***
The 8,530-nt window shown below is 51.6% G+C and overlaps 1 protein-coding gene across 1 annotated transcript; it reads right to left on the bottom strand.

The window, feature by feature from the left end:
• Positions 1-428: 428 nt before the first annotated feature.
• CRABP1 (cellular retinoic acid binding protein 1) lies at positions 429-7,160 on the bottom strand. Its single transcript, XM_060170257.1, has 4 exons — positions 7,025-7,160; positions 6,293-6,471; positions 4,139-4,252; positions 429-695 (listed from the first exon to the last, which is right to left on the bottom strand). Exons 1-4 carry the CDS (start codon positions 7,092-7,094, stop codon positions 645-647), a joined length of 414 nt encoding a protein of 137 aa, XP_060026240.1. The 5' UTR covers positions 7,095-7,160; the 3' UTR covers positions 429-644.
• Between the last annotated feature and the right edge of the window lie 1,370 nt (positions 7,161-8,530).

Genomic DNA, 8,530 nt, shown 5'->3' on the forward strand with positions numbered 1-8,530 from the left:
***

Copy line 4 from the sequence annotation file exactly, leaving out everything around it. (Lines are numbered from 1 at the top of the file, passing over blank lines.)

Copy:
• CRABP1 (cellular retinoic acid binding protein 1) lies at positions 429-7,160 on the bottom strand. Its single transcript, XM_060170257.1, has 4 exons — positions 7,025-7,160; positions 6,293-6,471; positions 4,139-4,252; positions 429-695 (listed from the first exon to the last, which is right to left on the bottom strand). Exons 1-4 carry the CDS (start codon positions 7,092-7,094, stop codon positions 645-647), a joined length of 414 nt encoding a protein of 137 aa, XP_060026240.1. The 5' UTR covers positions 7,095-7,160; the 3' UTR covers positions 429-644.